Bike lanes deciphered

Video: Bend adding lanes and new markings for cyclist safety, ease of travel

Branden Andersen / The Bulletin /

Published Oct 8, 2013 at 05:00AM

Bend is on its way to becoming a more bike-friendly and bike-safe community, said Commute Options educational director Brian Potwin.

Potwin does everything from coordinating Bend's Safe Routes to School to the city's bicycle diversion program, and he believes the next step in Bend bicycle safety is underway.

“With the addition of the new bike infrastructure, an opportunity is rising for more cyclists to get on the roadway and enjoy riding their bikes,” he said.

The city has installed various traffic marks on highly trafficked, newly repaved roads to help the city's cycling population. According to the League of American Bicyclists, 76 to 99 percent of arterial roads have dedicated bike accommodations, and 51 to 75 percent of elementary schoolers received some sort of bicycle education.

The next step is growing the percentage of Bend bicycle commuters from 1.7 percent, said bike advocate blogger Lucas Freeman.

“Until more women, kids and older people are commuting, we're not going to see that number bump up,” Freeman said. “We need more than the people who are young, confident cyclists who have the gumption to take the lane when they need to.”

An addition to help cyclists become more confident taking the lane is called a “sharrow.” Freeman said the unfamiliar markers are actually used to remind motorists of something that's already occurring.

A sharrow, a bike with a chevron above it, indicates the bike lane is ending and the cyclist should merge with traffic.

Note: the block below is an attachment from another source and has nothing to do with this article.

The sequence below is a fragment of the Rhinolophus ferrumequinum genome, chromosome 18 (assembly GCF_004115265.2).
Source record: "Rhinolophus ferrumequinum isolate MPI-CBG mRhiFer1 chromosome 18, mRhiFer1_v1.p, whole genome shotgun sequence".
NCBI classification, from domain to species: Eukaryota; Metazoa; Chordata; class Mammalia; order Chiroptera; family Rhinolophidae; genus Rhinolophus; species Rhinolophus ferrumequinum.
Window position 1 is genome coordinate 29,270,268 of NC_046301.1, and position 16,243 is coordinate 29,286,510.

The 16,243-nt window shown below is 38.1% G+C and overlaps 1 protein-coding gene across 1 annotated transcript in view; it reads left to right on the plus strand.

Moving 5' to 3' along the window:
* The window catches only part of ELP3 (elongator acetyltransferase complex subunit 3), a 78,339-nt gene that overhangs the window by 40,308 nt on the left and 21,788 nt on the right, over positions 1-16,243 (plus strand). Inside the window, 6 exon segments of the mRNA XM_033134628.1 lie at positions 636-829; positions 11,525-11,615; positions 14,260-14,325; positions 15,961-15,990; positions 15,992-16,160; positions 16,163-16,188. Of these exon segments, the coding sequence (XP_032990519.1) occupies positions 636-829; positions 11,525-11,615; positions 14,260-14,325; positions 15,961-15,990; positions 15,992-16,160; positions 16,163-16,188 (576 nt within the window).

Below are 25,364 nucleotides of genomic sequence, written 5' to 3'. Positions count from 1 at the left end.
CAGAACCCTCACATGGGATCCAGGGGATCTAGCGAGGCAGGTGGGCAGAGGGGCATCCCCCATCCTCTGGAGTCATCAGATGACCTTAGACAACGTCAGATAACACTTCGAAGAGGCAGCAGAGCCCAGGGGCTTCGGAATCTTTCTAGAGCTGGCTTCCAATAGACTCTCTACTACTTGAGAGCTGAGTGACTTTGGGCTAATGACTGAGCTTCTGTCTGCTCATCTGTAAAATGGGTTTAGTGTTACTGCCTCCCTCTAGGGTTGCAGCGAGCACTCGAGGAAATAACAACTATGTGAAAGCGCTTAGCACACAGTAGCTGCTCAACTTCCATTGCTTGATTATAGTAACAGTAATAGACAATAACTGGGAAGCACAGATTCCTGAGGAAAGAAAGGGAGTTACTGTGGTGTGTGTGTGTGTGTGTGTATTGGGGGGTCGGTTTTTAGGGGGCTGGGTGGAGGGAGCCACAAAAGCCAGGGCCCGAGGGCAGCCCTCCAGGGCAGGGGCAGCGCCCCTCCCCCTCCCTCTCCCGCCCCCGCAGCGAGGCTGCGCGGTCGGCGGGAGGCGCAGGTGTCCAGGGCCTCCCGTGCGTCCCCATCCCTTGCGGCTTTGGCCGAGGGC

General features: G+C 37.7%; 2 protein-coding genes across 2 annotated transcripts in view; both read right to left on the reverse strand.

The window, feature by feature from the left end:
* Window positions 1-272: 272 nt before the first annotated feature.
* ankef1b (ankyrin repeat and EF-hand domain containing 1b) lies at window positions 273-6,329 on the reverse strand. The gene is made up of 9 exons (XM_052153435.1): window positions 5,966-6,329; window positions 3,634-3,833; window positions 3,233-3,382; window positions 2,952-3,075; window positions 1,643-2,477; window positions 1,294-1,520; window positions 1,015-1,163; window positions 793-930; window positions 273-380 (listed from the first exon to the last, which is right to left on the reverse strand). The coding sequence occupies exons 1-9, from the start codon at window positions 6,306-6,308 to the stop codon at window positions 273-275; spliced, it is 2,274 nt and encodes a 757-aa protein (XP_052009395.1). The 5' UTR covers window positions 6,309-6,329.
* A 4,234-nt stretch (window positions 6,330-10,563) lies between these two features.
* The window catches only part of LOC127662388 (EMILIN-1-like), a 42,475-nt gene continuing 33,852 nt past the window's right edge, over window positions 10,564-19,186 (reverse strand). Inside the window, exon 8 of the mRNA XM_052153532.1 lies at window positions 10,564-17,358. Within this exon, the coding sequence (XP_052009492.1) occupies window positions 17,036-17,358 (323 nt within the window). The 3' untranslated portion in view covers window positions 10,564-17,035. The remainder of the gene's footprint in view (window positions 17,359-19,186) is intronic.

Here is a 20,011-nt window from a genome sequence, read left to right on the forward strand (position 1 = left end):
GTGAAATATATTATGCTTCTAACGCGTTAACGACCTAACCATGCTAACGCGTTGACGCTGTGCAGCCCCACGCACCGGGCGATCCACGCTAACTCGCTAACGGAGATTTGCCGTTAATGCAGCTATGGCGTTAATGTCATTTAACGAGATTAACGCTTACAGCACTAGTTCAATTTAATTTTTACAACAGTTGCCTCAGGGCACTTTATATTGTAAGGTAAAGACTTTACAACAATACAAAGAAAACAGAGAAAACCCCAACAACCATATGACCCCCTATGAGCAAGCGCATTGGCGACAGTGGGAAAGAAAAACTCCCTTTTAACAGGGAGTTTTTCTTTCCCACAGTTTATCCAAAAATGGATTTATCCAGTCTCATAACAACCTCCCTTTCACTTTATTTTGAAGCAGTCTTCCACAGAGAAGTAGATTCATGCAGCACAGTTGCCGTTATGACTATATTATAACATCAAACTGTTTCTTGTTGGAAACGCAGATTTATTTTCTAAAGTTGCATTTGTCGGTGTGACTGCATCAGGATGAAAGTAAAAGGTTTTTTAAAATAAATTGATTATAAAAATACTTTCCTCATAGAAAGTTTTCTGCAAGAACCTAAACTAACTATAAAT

“From a legal standpoint, it doesn't communicate anything new to motorists,” Freeman said. “It shouldn't be news to a driver that if there is no bike lane, then the cyclist has the right to take the lane.”

Along with the sharrows, the city of Bend is buffering bike lanes and painting bike lanes green on popular commuting streets, including Northwest Franklin Avenue and Northeast Third Street.

Freeman thinks community members will learn to adapt to the various changes, but worries about tourists and other visitors who may have never seen the markings before.

“The city may need to take extra steps to let folks know that (various bike traffic markers) are not parking lanes, whether it be adding stencils or extra signage,” Freeman said.

Potwin said the project isn't complete yet, so help with signage should come as the various projects conclude. And he feels that by the end of the changes, all commuters — from walkers to motorists — will benefit.

“We just want to create a safer, more enjoyable environment,” he said. “We're looking to create a base for the community.”